Samuel Fox (industrialist)
Samuel Fox on commemorative medal for the opening of 'Fox Glen' public space in Deepcar
|Born||17 June 1815|
|Died||25 February 1887(aged 71)|
Samuel Fox (17 June 1815 – 25 February 1887) was a British industrialist and businessman noted for developing the Paragon umbrella frame, and the founder of a steelworks in Stocksbridge.
He moved to Stocksbridge in 1842 to establish his own wire drawing business. In 1842, Fox married Maria Radcliffe (born 20 January 1820) at Stannington, Sheffield. They had one son, William Henry Fox (1843–1920) who never married.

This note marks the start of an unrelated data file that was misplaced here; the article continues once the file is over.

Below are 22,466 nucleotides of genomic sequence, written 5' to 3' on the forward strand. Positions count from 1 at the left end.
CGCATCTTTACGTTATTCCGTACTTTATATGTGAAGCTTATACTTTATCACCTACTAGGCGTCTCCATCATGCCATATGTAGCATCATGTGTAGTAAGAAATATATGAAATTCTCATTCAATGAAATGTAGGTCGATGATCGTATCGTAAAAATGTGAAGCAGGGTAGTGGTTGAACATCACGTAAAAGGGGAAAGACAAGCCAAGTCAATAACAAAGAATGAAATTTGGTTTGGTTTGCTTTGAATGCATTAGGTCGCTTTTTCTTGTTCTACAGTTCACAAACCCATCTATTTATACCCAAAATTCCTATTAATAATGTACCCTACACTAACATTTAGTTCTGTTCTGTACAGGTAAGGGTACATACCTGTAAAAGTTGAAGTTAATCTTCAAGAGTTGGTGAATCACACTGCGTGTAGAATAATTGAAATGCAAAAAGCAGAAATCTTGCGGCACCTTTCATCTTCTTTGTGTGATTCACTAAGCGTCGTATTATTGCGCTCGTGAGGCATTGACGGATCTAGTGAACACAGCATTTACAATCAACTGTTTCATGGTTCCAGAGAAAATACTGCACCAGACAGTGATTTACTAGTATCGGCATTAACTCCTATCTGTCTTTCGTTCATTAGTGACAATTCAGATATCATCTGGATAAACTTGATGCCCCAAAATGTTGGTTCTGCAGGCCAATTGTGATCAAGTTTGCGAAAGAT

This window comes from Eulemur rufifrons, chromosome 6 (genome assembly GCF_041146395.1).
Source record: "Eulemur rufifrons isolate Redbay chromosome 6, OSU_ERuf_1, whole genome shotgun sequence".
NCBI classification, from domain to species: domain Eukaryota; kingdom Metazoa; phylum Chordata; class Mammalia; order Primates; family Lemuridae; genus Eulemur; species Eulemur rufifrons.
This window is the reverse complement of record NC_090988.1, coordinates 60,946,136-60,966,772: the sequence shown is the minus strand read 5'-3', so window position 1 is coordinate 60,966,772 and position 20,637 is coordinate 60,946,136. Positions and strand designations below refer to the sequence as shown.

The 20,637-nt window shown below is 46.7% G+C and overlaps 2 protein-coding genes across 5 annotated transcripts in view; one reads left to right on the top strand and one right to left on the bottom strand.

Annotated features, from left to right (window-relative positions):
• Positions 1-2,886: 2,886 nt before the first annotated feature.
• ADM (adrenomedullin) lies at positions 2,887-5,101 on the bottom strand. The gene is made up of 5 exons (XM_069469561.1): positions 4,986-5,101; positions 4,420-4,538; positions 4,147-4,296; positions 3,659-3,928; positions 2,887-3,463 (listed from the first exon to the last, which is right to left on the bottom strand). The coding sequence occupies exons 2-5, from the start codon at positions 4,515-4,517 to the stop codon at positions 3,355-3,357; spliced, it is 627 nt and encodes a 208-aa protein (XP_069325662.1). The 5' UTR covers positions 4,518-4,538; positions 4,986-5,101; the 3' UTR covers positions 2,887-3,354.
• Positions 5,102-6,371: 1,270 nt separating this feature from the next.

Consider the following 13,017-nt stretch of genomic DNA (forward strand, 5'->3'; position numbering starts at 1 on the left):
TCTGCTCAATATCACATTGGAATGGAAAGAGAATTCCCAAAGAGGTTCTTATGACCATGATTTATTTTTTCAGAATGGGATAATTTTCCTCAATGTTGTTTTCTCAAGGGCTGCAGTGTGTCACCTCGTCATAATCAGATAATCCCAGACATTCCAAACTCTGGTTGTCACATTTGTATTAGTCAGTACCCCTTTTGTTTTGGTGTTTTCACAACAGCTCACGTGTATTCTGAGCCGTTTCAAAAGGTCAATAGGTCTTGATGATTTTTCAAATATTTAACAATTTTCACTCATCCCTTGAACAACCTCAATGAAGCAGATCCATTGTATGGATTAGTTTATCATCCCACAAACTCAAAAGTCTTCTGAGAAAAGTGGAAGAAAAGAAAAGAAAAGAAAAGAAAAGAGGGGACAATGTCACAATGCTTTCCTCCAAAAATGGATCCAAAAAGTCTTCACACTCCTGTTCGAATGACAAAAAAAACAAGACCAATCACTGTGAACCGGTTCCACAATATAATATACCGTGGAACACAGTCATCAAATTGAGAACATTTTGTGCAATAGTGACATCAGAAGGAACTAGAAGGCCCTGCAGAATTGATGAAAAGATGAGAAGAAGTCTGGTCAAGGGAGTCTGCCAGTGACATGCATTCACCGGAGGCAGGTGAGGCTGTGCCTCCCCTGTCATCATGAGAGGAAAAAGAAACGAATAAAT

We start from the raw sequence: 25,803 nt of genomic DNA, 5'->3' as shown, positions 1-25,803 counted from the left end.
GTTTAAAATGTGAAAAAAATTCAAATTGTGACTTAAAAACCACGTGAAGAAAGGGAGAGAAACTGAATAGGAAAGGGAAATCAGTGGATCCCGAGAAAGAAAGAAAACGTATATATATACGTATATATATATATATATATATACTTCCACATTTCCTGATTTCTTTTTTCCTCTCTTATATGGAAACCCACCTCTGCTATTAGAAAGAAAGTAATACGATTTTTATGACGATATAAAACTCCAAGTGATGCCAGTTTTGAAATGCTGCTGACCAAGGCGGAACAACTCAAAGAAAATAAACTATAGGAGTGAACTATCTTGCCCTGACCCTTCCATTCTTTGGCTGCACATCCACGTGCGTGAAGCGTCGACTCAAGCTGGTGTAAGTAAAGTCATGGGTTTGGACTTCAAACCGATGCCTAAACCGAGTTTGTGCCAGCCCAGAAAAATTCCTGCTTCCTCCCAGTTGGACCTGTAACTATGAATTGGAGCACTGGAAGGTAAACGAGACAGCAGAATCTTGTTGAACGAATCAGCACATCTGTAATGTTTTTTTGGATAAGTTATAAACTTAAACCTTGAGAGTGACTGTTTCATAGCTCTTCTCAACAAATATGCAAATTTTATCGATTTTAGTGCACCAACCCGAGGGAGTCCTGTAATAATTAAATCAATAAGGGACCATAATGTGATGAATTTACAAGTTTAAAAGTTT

In 1851 he and his company Fox Umbrella Frames Ltd developed the "Paragon" umbrella frame, a U section of string steel that was far superior to its competitors. Development of the product continued until at least 1935. A similar product was used to make Crinoline frames from 1855. Umbrellas with 'Fox Frames' were sold worldwide.
Fox bought the Bradwell Grove Estate, Holwell, Oxfordshire in 1871.
He died on 25 February 1887 and was buried at his estate North Cliffe, near Market Weighton, East Riding of Yorkshire. A magnificent church, funded by the Fox family, was built in Stocksbridge overlooking the steelworks following his death. Saint Matthias church was so named because Samuel Fox died on St. Matthias' Day.
- Stocksbridge Steelworks, commonly known as "Sammy Fox's", steelworks developed from Samuel Fox's original business
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